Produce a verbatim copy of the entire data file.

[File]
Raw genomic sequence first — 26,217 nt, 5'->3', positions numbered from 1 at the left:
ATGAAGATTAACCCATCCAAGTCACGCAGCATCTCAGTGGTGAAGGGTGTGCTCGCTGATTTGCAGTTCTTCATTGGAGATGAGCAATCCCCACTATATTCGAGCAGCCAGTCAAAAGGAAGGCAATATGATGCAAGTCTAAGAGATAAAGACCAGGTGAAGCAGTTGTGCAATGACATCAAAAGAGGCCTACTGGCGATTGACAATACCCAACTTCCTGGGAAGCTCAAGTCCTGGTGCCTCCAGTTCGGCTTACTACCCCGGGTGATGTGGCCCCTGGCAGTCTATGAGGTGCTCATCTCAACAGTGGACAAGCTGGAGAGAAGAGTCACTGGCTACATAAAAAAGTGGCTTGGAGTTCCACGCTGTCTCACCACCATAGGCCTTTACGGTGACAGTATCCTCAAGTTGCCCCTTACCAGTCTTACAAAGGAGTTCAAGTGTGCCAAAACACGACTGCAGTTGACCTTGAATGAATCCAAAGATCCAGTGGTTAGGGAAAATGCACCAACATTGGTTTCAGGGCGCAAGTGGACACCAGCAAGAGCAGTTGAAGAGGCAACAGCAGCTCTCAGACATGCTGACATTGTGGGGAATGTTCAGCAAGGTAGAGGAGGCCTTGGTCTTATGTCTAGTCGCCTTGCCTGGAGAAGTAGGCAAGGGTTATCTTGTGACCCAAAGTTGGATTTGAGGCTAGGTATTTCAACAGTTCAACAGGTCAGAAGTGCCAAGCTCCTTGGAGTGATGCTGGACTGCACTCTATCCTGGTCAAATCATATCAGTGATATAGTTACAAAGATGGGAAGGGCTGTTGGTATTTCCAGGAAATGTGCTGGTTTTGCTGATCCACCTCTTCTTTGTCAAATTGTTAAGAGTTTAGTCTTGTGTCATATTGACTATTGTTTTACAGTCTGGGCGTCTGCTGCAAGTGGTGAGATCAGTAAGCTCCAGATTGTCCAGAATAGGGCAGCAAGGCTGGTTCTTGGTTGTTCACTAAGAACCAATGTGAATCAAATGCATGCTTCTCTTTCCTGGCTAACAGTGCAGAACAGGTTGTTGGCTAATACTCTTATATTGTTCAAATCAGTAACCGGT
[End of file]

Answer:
Raw genomic sequence first — 26,217 nt, 5'->3', positions numbered from 1 at the left:
ATGAAGATTAACCCATCCAAGTCACGCAGCATCTCAGTGGTGAAGGGTGTGCTCGCTGATTTGCAGTTCTTCATTGGAGATGAGCAATCCCCACTATATTCGAGCAGCCAGTCAAAAGGAAGGCAATATGATGCAAGTCTAAGAGATAAAGACCAGGTGAAGCAGTTGTGCAATGACATCAAAAGAGGCCTACTGGCGATTGACAATACCCAACTTCCTGGGAAGCTCAAGTCCTGGTGCCTCCAGTTCGGCTTACTACCCCGGGTGATGTGGCCCCTGGCAGTCTATGAGGTGCTCATCTCAACAGTGGACAAGCTGGAGAGAAGAGTCACTGGCTACATAAAAAAGTGGCTTGGAGTTCCACGCTGTCTCACCACCATAGGCCTTTACGGTGACAGTATCCTCAAGTTGCCCCTTACCAGTCTTACAAAGGAGTTCAAGTGTGCCAAAACACGACTGCAGTTGACCTTGAATGAATCCAAAGATCCAGTGGTTAGGGAAAATGCACCAACATTGGTTTCAGGGCGCAAGTGGACACCAGCAAGAGCAGTTGAAGAGGCAACAGCAGCTCTCAGACATGCTGACATTGTGGGGAATGTTCAGCAAGGTAGAGGAGGCCTTGGTCTTATGTCTAGTCGCCTTGCCTGGAGAAGTAGGCAAGGGTTATCTTGTGACCCAAAGTTGGATTTGAGGCTAGGTATTTCAACAGTTCAACAGGTCAGAAGTGCCAAGCTCCTTGGAGTGATGCTGGACTGCACTCTATCCTGGTCAAATCATATCAGTGATATAGTTACAAAGATGGGAAGGGCTGTTGGTATTTCCAGGAAATGTGCTGGTTTTGCTGATCCACCTCTTCTTTGTCAAATTGTTAAGAGTTTAGTCTTGTGTCATATTGACTATTGTTTTACAGTCTGGGCGTCTGCTGCAAGTGGTGAGATCAGTAAGCTCCAGATTGTCCAGAATAGGGCAGCAAGGCTGGTTCTTGGTTGTTCACTAAGAACCAATGTGAATCAAATGCATGCTTCTCTTTCCTGGCTAACAGTGCAGAACAGGTTGTTGGCTAATACTCTTATATTGTTCAAATCAGTAACCGGT